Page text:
A Grappling Reflection after Club Q
by Theo Edmonds, Culture Futurist
In the last two days, we woke to another story of people out to kill other people for their audacity to live truthfully with joy. In the last sixty days, I also tragically lost a childhood friend. I had a parent diagnosed with advanced terminal disease. I said goodbye to my beloved grandmother. I was derided by another professional for being too sensitive and not “researchy” enough when insisting that artists, scientists, and business leaders be seen as equals in a collaborative project.
As I write this looking onto the street, many people are passing. I wonder what happened in their last sixty days. Who did they meet? Who did they lose? How many emotional blows were endured in their professional lives? Did they fall in love? Did they laugh? Did the laughter set something free inside them? Did it mask something too painful to talk about? Were they ever able to be still and just feel the sun on their face?
On the day of the murders at Club Q, my husband and I took an 8-mile hike to process together. During this significant time, we discussed how America’s collective pain — especially over the last two years — feels precariously close to being squandered as an opportunity for transformative growth.
For a few weeks, I have been working on three forthcoming books. One, Miss Myrtle & the Razzle Dazzle Belle Bang Bluegrass Band, is a children’s book about arts and community well-being. The second, Before We Had Words to Name Flowers, is a book of poetry about the struggle to align professional and personal identity in America. The third, well, is “researchy.”
In working through these books, I have been revisiting twenty years of old journals. It surprises me what wisdom I was given that I didn’t recognize at the time. For example, the poem below was written in 2004 during a very dark time in my life. It has resonance for me now, more than I ever knew — before these last sixty days.
Though we may not completely understand our lives at any given moment, the ability to stay present… IS ALWAYS THE WORK.
CROSSING OVER TO SAME
By Theo Edmonds
Apprenticed to this moment, we attach forever to each other. A shared destiny. Sometimes, in all of our doing, it’s easy to forget that darkness, too, is a moment within morning.
Can you remember a peaceful morning? Perhaps, even now, your body remembers the pause you took to know peace? Laying there. Eyes newly open. One hand gently spread over the bed’s edge. Just laying there. Looking at sunlight rising from a window, slowly stretching across the room until it touched your hand. Remember? You could see the light before you could actually feel warmth from the sun.
Others are attached forever to your destiny at this moment. For them, hold still. Just being still, is still, sometimes, the hardest thing to do.
In recent memories, fond and fallen
Seas crossed over, paths trod down
More and more, my searching seems clearer
As more of me, I also have found.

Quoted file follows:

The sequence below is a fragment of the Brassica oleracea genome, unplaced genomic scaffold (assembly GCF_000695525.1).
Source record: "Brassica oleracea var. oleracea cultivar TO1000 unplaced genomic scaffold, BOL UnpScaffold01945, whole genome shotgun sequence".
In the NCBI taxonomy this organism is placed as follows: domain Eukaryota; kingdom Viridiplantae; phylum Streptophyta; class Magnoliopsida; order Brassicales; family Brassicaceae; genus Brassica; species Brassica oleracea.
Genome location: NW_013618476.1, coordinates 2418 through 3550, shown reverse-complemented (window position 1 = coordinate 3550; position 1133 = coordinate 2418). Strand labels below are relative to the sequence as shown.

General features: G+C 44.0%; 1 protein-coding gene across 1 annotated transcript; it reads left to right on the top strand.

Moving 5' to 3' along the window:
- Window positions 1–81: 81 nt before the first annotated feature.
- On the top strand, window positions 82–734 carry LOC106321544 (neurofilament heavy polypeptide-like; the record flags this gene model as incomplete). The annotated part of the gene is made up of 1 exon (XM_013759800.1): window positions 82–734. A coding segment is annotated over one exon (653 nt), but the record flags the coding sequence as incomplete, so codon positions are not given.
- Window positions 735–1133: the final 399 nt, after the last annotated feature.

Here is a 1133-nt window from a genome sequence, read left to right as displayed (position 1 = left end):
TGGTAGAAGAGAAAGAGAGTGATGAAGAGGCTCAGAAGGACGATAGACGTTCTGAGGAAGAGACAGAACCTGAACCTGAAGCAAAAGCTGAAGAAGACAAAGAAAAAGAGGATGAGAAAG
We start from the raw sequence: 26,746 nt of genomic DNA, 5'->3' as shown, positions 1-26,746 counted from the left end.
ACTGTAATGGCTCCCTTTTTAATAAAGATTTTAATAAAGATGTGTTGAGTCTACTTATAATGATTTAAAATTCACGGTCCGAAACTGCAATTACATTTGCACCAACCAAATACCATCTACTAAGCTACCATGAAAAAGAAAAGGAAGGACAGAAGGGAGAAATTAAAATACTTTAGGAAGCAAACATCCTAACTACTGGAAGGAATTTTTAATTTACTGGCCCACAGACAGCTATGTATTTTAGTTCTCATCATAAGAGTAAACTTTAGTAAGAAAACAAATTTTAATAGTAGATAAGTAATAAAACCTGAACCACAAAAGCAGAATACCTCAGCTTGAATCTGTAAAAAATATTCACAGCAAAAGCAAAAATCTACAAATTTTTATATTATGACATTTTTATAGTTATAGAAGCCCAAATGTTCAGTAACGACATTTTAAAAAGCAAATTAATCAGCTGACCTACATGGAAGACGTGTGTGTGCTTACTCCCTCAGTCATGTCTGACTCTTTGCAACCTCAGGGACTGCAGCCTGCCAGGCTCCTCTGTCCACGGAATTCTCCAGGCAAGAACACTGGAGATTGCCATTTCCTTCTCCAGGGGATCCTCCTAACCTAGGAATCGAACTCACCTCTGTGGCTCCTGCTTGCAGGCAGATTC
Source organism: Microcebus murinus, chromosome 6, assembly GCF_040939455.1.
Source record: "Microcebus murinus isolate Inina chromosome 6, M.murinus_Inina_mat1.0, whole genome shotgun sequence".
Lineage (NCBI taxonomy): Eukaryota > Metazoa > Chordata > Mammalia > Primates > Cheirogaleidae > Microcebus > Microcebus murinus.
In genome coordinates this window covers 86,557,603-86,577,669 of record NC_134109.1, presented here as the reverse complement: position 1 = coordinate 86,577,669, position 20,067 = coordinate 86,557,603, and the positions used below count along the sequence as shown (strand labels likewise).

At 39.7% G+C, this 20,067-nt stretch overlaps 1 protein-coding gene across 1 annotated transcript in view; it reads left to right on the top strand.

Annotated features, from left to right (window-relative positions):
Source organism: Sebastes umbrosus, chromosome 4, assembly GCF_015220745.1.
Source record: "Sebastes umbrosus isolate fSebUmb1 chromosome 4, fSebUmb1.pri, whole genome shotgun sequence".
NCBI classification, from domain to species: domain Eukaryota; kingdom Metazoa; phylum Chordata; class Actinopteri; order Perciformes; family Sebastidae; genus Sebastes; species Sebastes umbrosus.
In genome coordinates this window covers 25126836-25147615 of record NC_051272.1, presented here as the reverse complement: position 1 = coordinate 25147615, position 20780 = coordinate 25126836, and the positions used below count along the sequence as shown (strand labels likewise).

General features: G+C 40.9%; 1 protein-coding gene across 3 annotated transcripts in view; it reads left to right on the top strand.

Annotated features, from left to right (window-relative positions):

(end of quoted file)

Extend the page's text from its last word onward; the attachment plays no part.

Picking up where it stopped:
In restless mind games, I gave myself over
Over in mind, but mostly in game.
Games of a restless mind that kicked hard, was trodden
Fallen. Downtrodden. Crossing over to same.
Preaching politics were leaping wild lizards.
They fetched my muses and leaped from my song.
They preached power, nostalgic wildness in creatures
Lizards leaped out and carried my muses along.
They froze me in midstep; they lifted all knowing
The knowing now gone turned my heart into game
More and more turning. Again, I was searching.
Hurting. Ferocious. Crossing over to same.
I heard whistled music of laughter left lurching
Perched for the poachers to bag in their sacks.
Piled-up sacks of music. Lizards lurching with mindless mad laughter.
Poaching all joy to put a poet’s memories in rack.
Racked up and restless, the triangle sat waiting.
For cue ball and hard stick to break open a game
Games of lizards that play wild with a memory
Weary the poets, Crossing over the same.
Then the sight of light whispered.
“Rest now, weary restless,
give no stardust to lizards.
They only diminish
when given up to the song.
your winding holds its own treasured wonder
Deny the poachers and lizards
their robbery of your music
Sometimes being still,
is the only way to move on.
Journey toward a purposeful place
where poachers will find a cold lonely calling.
Where, though ramshackle, is still a hearth.
Casting its treasured warm flame.
If you must, rest now, poet.
But know that your moment
is yet for your fetching.
It waits for your calling.
From inside that light
still stretching toward you.
Call it gently.
Call it gently.
Light will cross over to same.
From The Dictionary of Obscure Sorrows by John Koenig
n. the realization that each random passerby is living a life as vivid and complex as your own — populated with their own ambitions, friends, routines, worries and inherited craziness — an epic story that continues invisibly around you like an anthill sprawling deep underground, with elaborate passageways to thousands of other lives that you’ll never know existed, in which you might appear only once, as an extra sipping coffee in the background, as a blur of traffic passing on the highway, as a lighted window at dusk.